Okay folks, here’s how I imagine the conversation went when Albert Castiglia arrived at the studio and introduced this bunch of songs to his producer Mike Zito.
“No fucking frills, right?”
“Who else we gonna get play on it?”
“Nobody. We’ll do this fucker ourselves. You and me.”
“Cool. Let's go.”
So here we have the pair of them weighing in with electric, acoustic and bass guitars, while Castiglia takes care of the vocals, and Zito also takes responsibility for – would you believe? - drums and keyboards. It sounds like it was recorded on some clapped-out analogue recording equipment that someone rescued from the dump.
And it is flat-out, bone-shakingly magnificent.
|"You looking' at me? Well, they're ain't nobody else here."|
Oh sure, it starts out sounding like a particularly juicy T-Bone steak of electric blues, with ‘Bring On The Rain’ all urgent and ready to rock, and guitar licks elbowing their way in all around Castiglia’s growling voice. But believe me, they’re just lulling you into a false sense of security.
The shuffling primal stomp and booming bass line of ‘I Tried To Tell You’ build foundations of granite for Castiglia’s screw-you vocals and a scrabbling, discordant solo, before it sulks its way to an abrupt ending. And that’s just by way of readying you for the further acts of shock and awe coming your way. Like ‘Keep On Swinging’ fr’instance, with its bludgeoning riff over rock steady, reverberating bass and drums, a spell of raking guitar harmonies, and a dogfight of traded guitar licks, while Castiglia insists “Don’t let the bastards get you down.” Or ‘Thoughts And Prayers’, on which more bang-crash drums and sledgehammer bass, allied to a lurching, scratchy guitar riff, provide the basis for an acid discourse from Castiglia about “thoughts and prayers and a loaded gun”, and “children in the firing line.” Or ‘Catch My Breath’, which welds a Skynyrd-like melody to a chugging, clanking rhythm.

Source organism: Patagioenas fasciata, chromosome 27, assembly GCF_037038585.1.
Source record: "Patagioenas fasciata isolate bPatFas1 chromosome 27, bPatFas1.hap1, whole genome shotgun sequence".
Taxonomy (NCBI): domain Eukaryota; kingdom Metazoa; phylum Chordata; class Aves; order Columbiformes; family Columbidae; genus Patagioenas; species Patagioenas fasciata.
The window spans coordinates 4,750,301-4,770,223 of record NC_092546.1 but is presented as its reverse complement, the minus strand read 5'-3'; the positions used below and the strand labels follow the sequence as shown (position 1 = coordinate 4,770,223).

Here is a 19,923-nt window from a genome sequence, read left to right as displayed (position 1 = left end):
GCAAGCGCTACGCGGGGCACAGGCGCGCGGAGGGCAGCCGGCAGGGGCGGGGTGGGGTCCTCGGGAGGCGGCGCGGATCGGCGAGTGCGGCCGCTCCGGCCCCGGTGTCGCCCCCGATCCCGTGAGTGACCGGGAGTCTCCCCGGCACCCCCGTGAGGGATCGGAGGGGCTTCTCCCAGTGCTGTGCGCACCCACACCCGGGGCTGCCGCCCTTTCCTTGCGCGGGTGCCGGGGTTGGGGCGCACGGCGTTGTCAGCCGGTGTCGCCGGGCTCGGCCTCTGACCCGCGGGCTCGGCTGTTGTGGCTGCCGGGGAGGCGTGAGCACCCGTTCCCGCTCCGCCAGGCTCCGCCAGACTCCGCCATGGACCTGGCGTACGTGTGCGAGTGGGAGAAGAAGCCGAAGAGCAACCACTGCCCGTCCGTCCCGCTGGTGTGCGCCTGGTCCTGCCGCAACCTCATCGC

The two covers provide reinforcements. Johnny Winter’s ‘Too Much Seconal’ feels like drinking the hair of the dog the morning after the night before, with fuzzy, screeching guitar and some basic blues piano-bashing from Zito, while Castiglia grabs the most ancient microphone available for his vocals, and the drums sound like they were recorded out in the garden shed. I’m sure Johnny would be proud. As he would also be of their take on Muddy Waters’ ‘I Wanna Go Home’, which is all jagged, jangling R’n’B basics, with a razor-wire guitar solo - Hard Again indeed.
Castiglia does provide some relief from the scruff-of-the-neck approach though. The title track is an awestruck but not maudlin reflection on his first discovering he had a daughter, the masterpiece of the title, 30 years after her birth – a simple affair of acoustic strumming and slide remarks, over boom-tap drums. ‘Heavy’ is a social commentary slow blues framed around a rippling, rising guitar line and basic, beats-like drums. And best of all there’s ‘Love Will Win The War’, a meditation on the horror of mass shootings in churches, synagogues, schools and – well, you get the idea – set to warmly twangin’an’twinklin’ ‘Wild Horses’-like guitar work.
Castiglia and Zito deserve a lead-heavy slab of acclaim for this album. Masterpiece is raw and primitive, down to earth and defiant, emotional and honest. And it is not to be denied. Crank it up to 11, and tell me if I’m wrong.
Masterpiece is out now on Gulf Coast Records.